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Is the Kyoto Protocol, the global warming treaty negotiated in December 1997, any closer to being ratified by the world’s industrial nations today than it was a year ago? Not really, despite a fortnight of diplomatic palaver at the recent UN climate conference in Buenos Aires, Argentina. Still, reports of the treaty’s demise are exaggerated. Kyoto foes have yet to define and occupy the moral high ground.
Background. From November 2 to 14, 1998, delegates from 160 nations gathered at the Fourth Conference of the Parties (COP-4) in Buenos Aires to debate the operational rules for implementing the Kyoto Protocol. The Protocol would require the United States to reduce its energy-related emissions 30-40 percent below levels otherwise projected for the years 2008-2012. Almost everything about the treaty is controversial including its scientific underpinnings, estimated costs, and political feasibility.
To enter into force, at least 55 nations representing 55 percent of the industrial world’s 1990 emissions must ratify the agreement. The United States is the pivotal actor. If the U.S. does not ratify, neither Japan nor the European Union will do so. In July 1997, the U.S. Senate passed, 95-0, a resolution sponsored by Senators Robert Byrd (D-WV) and Chuck Hagel (R-NE), opposing any agreement that exempts developing countries from emission limits. The Protocol does so exempt such countries. To rescue the treaty, Clinton-Gore negotiators have been urging developing countries to make "voluntary commitments" to limit their emissions. At COP-4, Argentina and Kazakhstan pledged to limit their emissions, but all of the "key" developing countries (China, India, Brazil, Mexico, and South Korea) refused to do so.
On November 12, the Clinton Administration signed the Kyoto Protocol, in clear defiance of Byrd-Hagel. Simultaneously, and despite recent legislation prohibiting regulatory implementation of the non-ratified treaty, the Administration announced plans to launch new Kyoto-friendly federal energy procurement and transportation initiatives.
Dead or Alive? According to some commentators, Kyoto is already dead. The Senate won’t ratify the Protocol until it is amended to include developing countries, the treaty can’t be amended until it enters into force, but it can’t enter into force until the Senate ratifies it. Therefore, they conclude, COP-4 was a gigantic exercise in futility.
This assessment is legally accurate but ultimately unpersuasive. The Byrd-Hagel resolution, which requires emission limits for developing countries, expresses the "sense" of the Senate. That sense could change, just as foreign aid bribes or the prospect of selling emission credits may induce other developing countries to make "voluntary commitments." Moreover, several major corporations, including General Motors, Monsanto, and American Electric Power, have joined the global warming bandwagon, preaching the virtues of emissions reduction. If corporate America waffles, can the U.S. Senate be far behind?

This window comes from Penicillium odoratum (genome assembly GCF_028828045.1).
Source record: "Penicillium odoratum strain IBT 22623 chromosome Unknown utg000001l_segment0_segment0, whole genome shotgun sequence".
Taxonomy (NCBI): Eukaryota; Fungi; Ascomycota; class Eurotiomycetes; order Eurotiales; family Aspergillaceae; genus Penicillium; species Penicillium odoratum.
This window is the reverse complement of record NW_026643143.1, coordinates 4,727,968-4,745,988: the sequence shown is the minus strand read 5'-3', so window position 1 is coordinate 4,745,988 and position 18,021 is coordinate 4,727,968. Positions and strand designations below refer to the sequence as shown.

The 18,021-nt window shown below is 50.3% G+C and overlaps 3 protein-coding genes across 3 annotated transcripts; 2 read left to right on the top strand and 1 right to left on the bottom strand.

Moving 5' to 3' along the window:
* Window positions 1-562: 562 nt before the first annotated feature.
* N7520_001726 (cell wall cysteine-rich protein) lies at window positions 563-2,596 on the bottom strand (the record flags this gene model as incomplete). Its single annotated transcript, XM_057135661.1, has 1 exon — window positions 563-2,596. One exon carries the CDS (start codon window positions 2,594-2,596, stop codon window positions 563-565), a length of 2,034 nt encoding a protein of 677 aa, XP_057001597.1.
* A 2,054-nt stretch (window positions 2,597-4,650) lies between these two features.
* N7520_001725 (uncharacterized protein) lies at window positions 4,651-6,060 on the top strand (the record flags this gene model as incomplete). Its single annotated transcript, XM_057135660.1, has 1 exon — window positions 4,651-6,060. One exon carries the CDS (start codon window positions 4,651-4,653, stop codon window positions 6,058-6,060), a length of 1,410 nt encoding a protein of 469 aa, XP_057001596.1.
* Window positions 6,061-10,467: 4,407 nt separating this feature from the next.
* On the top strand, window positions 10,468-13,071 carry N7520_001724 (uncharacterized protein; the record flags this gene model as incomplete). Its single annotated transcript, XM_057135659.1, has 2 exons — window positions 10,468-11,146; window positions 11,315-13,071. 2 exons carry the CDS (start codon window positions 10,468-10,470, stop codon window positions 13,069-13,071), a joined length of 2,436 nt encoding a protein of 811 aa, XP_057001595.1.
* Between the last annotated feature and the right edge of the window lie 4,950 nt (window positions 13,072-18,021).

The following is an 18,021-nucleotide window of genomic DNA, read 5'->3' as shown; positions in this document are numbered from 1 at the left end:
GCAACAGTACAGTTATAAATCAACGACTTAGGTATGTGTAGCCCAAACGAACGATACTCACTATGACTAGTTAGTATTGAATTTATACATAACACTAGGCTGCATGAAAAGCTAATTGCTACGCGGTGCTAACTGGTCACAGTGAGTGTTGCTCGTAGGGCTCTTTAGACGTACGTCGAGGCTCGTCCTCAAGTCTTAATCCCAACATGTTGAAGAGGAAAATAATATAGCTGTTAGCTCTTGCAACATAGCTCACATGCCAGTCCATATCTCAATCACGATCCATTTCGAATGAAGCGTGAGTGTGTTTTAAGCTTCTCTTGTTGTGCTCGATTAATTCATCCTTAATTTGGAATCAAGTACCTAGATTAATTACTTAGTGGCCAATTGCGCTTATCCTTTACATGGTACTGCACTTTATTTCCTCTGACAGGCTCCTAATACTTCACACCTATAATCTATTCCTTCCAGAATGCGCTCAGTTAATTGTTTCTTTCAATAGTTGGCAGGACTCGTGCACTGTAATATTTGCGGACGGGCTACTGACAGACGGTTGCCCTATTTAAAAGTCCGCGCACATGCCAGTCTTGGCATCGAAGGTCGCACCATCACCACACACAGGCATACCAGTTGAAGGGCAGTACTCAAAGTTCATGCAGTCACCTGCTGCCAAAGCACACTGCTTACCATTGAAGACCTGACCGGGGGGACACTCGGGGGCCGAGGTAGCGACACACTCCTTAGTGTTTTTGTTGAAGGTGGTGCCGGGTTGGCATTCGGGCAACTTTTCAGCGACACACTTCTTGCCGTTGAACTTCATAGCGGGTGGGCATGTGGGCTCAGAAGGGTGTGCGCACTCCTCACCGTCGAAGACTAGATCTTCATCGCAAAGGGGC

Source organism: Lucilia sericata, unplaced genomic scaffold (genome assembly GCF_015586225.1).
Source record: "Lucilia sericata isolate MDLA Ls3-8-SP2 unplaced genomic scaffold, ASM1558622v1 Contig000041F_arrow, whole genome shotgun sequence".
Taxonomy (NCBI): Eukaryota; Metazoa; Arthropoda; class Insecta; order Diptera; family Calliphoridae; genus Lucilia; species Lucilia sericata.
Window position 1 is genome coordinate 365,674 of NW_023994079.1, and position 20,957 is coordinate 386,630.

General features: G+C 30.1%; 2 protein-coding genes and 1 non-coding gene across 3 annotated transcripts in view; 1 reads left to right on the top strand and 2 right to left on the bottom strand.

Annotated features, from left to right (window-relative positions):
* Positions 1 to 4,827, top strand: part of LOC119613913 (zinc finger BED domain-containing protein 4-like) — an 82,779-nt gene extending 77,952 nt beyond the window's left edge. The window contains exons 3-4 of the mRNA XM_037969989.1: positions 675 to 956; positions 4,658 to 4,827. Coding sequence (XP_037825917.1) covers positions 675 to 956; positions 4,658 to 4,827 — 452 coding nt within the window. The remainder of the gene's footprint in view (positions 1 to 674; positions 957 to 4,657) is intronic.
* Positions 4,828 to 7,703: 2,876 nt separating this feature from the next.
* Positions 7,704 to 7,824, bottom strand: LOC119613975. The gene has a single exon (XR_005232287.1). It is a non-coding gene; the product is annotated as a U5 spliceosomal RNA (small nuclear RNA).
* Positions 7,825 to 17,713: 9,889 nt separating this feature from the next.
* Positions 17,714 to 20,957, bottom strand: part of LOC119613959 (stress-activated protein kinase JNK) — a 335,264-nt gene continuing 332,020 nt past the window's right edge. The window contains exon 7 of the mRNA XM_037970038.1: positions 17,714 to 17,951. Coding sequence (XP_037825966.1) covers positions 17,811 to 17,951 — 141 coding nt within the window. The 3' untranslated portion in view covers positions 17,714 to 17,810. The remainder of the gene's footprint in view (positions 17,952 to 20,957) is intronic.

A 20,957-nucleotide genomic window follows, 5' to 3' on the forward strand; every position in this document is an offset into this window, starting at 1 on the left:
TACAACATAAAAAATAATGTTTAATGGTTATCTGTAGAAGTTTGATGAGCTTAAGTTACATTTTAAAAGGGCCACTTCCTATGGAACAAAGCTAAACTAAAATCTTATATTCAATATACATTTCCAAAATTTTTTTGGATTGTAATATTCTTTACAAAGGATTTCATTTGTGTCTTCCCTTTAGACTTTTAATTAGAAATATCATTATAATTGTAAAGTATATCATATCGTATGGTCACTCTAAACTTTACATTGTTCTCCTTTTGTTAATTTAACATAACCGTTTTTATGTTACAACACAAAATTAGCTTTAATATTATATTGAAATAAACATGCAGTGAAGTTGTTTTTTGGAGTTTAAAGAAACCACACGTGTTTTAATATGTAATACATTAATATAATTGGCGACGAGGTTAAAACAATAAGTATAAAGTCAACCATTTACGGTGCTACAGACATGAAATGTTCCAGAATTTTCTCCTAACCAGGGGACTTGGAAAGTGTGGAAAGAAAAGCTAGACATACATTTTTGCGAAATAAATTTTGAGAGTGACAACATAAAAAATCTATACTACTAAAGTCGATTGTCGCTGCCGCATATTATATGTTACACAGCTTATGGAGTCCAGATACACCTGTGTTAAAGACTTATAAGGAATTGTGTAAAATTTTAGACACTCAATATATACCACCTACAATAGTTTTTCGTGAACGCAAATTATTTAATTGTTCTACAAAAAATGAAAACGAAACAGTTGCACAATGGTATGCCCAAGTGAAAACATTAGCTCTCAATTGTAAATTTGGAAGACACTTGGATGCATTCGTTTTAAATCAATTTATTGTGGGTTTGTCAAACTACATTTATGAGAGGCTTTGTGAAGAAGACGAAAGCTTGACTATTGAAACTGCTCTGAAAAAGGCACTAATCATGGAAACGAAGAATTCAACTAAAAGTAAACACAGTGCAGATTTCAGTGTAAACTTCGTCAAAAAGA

A more fundamental problem: Most Kyoto foes rest their case on a demoralizing argument. Kyoto is said to be "flawed" and "unfair" because it exempts developing countries from emission controls. As the slogan has it, "A global problem requires a global solution." But such criticism concedes the main points at issue. It implies that global warming is a real problem, and that suppressing fossil energy is the solution.
Furthermore, to demand a "global" solution is tantamount to asking poor countries to commit economic suicide. Such rhetoric reinforces the perception, tirelessly promoted by greenhouse lobbyists, that Kyoto foes are motivated solely by greed. Worse, those who attack Kyoto as a trade bonanza for developing countries can only encourage such nations to make whatever symbolic or token "commitments" it takes to keep Kyoto alive.
What Is To Be Done? Instead of arguing as though energy suppression would be a good policy if it were imposed on the entire world, Kyoto foes should oppose the Protocol as an inherently bad idea – the painful cure for an imaginary disease. There is no empirical evidence that man-made CO2 is likely to cause a climate catastrophe, but there is ample evidence that Kyoto would be an economic disaster.
Above all, opponents should spotlight how Kyoto endangers poor countries. To begin with, the U.S. is the single largest market for developing country products. Any Kyoto-induced economic downturn here would wipe out billions of dollars in developing country revenues. If the U.S. economy catches a cold, developing countries will catch pneumonia.
In addition, stabilizing atmospheric CO2 concentrations – Kyoto’s ultimate goal – is impossible without constraining energy use in developing countries. China’s energy emissions alone will surpass those of the U.S. by 2020. Kyoto is, thus, the proverbial camel’s nose under the tent. If it is ever ratified, developing countries will come under unrelenting pressure – via foreign aid bribes or cutoffs, trade preferences or sanctions – to implement energy policies far more restrictive than any currently under discussion. The time to head off that threat is now.
If energy-poor nations are serious about safeguarding their future development, they should reject "voluntary commitments" and not give faint-hearted Kyoto foes in the U.S. any excuse to switch sides. By the same token, congressional and business opponents of Kyoto should stress the vital importance of energy abundance to human welfare, and applaud, or at least refrain from criticizing, developing countries that correctly view poverty (not climate change) as the greatest threat to their people’s safety and survival.
1Marlo Lewis (email@example.com ) is Vice President for Policy and Coalitions at CEI. He attended the COP-4 meeting in Buenos Aires.